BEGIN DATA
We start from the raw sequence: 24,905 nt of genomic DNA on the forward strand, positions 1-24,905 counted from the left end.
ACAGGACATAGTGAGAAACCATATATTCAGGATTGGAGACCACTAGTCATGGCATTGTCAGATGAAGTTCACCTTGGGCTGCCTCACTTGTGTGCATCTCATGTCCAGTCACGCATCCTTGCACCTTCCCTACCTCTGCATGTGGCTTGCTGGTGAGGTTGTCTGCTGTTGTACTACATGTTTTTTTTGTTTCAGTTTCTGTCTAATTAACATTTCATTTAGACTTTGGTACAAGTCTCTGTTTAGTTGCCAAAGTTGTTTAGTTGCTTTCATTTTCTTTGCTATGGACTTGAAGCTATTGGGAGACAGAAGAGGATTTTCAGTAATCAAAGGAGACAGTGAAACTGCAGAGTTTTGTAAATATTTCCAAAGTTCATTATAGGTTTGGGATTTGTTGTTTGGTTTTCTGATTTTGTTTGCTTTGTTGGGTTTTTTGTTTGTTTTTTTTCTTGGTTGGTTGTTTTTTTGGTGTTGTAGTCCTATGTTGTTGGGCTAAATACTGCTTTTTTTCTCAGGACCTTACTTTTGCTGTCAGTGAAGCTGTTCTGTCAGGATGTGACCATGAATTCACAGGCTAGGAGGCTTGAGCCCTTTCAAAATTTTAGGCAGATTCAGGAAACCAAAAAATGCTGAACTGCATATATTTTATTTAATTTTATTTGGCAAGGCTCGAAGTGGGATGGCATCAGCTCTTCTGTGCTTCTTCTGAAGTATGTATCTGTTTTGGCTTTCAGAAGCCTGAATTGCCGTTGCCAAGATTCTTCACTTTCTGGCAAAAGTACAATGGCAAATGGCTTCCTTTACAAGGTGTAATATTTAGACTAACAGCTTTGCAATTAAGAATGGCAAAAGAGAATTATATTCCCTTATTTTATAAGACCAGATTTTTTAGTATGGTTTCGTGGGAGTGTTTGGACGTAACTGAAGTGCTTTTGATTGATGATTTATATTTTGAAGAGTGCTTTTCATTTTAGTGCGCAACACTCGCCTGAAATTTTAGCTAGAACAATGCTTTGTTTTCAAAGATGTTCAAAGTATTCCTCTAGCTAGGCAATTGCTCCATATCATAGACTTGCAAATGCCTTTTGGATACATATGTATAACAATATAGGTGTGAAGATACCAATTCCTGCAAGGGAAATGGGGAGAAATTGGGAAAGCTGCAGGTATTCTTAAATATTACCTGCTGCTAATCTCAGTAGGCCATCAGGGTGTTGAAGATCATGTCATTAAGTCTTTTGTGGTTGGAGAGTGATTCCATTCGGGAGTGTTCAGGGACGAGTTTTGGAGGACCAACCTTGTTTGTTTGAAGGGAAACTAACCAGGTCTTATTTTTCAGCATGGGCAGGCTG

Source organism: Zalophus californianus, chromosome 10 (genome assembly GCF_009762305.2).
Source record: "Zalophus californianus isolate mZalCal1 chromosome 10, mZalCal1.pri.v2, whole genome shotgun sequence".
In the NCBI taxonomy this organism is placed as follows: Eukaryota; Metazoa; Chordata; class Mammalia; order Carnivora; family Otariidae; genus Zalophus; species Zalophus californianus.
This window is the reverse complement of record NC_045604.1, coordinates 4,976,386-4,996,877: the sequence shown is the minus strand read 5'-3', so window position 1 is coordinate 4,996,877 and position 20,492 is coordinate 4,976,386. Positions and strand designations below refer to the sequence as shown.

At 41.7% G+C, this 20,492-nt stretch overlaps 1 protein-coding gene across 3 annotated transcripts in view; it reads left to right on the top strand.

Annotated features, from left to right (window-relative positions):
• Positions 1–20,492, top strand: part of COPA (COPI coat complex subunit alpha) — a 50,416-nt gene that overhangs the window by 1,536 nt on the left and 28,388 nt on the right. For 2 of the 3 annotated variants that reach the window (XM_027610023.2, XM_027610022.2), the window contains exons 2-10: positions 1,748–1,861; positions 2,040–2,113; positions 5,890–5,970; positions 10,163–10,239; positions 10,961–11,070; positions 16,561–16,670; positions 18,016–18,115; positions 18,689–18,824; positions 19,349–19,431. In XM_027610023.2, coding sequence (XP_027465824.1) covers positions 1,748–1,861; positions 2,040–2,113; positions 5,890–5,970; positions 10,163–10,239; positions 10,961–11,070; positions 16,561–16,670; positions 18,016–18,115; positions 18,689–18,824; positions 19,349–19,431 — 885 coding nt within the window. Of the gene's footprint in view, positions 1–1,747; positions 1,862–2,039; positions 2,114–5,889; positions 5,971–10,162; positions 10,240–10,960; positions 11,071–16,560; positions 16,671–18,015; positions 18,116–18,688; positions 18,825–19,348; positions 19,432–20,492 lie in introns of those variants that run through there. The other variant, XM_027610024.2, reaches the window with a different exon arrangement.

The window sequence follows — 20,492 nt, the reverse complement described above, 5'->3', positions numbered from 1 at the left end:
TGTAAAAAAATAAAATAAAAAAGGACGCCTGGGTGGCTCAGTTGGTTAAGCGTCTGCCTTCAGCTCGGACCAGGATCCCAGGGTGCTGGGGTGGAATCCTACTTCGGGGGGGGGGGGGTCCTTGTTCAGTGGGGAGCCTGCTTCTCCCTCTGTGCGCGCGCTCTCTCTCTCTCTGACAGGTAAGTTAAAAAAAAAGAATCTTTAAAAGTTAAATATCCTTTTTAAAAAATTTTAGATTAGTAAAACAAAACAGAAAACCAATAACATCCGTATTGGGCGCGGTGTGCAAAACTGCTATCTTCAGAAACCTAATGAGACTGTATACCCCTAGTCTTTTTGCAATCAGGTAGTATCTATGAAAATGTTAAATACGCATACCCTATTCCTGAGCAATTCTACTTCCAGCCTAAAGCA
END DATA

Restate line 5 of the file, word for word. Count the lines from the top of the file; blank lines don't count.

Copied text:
In the NCBI taxonomy this organism is placed as follows: Eukaryota; Metazoa; Chordata; class Mammalia; order Carnivora; family Otariidae; genus Zalophus; species Zalophus californianus.